Citizenship and Naturalization


Welcome to ILRC's Citizenship & Naturalization page. This page offers information and resources for lawyers, advocates and community organizations. The resources contained on this page are intended to be used by trained attorneys, paralegals and community advocates.

If you are seeking assistance with personal immigration matters, check out our resources for additional referrals.

ILRC's role as a national resource center has grown over the past several years. More and more ILRC's scope of service has expanded to include a nationally important role in advocating for the fair treatment of immigrant communities and providing daily critical support for organizations and communities across the country.

For many years, ILRC has had the opportunity to work with America's older immigrant communities and immigrants with disabilities providing their advocates with legal strategies and advice on accommodating the special needs of their clients. ILRC's trainings, educational materials and other support have been the primary source for much needed legal advice for many immigrant services agencies. These services help hundreds of agencies throughout the United States be more efficient and effective in assisting immigrants to become naturalized U.S. citizens and active civic participants.

ILRC's unique position has been valuable to service agencies and the INS as they work to improve the naturalization process.

New Americans Campaign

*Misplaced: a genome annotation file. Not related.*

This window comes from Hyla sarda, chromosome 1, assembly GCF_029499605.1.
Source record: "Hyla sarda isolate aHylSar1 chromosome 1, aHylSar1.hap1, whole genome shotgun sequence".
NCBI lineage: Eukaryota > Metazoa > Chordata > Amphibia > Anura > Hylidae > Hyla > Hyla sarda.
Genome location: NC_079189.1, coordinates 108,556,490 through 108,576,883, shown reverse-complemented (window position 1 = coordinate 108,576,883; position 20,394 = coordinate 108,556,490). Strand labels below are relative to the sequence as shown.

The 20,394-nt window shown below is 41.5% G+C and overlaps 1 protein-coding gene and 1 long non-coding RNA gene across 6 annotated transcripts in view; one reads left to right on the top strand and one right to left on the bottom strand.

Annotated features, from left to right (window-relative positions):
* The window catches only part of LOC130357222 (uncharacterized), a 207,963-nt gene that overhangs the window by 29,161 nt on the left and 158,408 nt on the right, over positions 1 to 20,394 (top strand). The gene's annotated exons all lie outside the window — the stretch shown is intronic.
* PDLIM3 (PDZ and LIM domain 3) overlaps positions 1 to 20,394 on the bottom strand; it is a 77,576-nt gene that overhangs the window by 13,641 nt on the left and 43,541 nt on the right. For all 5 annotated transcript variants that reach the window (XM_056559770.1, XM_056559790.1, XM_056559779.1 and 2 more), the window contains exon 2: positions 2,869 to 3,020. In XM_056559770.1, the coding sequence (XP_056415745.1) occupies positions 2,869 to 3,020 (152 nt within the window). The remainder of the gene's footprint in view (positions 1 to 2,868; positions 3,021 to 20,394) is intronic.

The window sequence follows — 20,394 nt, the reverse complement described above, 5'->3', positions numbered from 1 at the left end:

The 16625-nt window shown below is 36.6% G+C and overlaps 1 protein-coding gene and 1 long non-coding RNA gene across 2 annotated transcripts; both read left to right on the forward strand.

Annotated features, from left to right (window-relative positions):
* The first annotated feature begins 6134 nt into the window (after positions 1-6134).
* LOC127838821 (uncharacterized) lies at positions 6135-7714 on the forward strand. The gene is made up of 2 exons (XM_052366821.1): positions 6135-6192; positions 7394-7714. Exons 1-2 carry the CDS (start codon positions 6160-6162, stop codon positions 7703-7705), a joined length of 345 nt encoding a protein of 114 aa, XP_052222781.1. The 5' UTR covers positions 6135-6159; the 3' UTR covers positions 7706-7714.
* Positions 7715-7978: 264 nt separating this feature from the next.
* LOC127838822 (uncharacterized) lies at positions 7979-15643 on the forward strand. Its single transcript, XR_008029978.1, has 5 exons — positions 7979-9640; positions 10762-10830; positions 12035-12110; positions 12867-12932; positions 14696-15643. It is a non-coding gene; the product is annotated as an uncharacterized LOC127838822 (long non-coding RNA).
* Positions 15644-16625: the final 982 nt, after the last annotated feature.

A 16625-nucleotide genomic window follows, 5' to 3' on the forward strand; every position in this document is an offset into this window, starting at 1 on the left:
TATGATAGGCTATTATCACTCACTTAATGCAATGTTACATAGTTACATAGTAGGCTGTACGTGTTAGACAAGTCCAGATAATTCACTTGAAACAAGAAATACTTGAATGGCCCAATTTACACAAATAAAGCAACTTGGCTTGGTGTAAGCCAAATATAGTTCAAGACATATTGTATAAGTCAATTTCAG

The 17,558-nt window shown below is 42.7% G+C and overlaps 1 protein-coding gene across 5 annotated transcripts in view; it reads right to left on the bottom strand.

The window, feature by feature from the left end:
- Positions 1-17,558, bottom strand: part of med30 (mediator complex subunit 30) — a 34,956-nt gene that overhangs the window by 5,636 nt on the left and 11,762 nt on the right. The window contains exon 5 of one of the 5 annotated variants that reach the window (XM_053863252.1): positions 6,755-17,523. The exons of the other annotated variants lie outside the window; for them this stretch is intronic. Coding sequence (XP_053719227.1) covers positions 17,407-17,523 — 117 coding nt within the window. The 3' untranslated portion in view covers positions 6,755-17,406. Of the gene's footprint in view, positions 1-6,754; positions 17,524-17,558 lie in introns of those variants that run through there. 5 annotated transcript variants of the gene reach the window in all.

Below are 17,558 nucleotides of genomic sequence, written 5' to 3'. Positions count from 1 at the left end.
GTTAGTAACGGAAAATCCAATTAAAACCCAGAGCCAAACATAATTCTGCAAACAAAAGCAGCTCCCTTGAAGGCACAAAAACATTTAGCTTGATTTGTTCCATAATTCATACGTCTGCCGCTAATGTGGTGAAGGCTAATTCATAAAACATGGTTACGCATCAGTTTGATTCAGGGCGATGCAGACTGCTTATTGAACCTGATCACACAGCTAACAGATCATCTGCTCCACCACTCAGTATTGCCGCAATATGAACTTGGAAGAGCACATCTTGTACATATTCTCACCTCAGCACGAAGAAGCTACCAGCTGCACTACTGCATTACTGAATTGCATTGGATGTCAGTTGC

The New Americans Campaign is a groundbreaking national network of legal-service providers, faith-based organizations, businesses, foundations and community leaders that is paving a better road to citizenship. The Campaign is modernizing and streamlining access to naturalization services, so that greater numbers of legally qualified permanent residents take the critical step to becoming American citizens. Campaign sites and affiliated collaborations have completed over 136,000 naturalization applications and conducted over 2,100 naturalization workshops and clinics across the country. By utilizing innovative technology, free or low cost services, and naturalization application fee waivers, the Campaign has saved immigrant families more than $118,000,000.

The Campaign brings together over 100 organizations across the country including the following key funders who have made an unprecedented investment in supporting aspiring citizens:  Carnegie Corporation of New York; Wallace H. Coulter Foundation; Grove Foundation; Evelyn and Walter Haas, Jr. Fund; JPB Foundation; John S. and James L. Knight Foundation; as well as the legacy funder Open Society Foundations. Local funders also support the work in individual sites.

Under the leadership of  the Immigrant Legal Resource Center, the following NAC national partners each contribute expertise, building the capacity of local organizations across the U.S.: Asian Americans Advancing Justice – Los Angeles; Catholic Legal Immigration Network, Inc. (CLINIC); Immigration Advocates Network (IAN); International Rescue Committee (IRC); National Association of Latino Elected and Appointed Officials (NALEO) Educational Fund; National Immigration Forum; National Partnership for New Americans (NPNA) and Pro Bono Net.

For more information on the New Americans Campaign, visit the website at

The New Americans Campaign runs a free online platform for non-profit naturalization practitioners and governmental partners to share learning, materials, and best practices around naturalization. Visit the NAC Ning to join the network.


Annotated N-400 and Translations in Spanish and Other Languages

On February 4, 2014, U.S. Citizenship and Immigration Services (USCIS) announced changes to the Form N-400, Application for Naturalization.  This form has doubled in length, and is now 21 pages.  The increase in length is due in part to additional questions related to determinations about good moral character and national security.

In March 2016, USCIS made additional changes to the form. Beginning August 9, 2016, USCIS will only accept the 03/26/16 edition.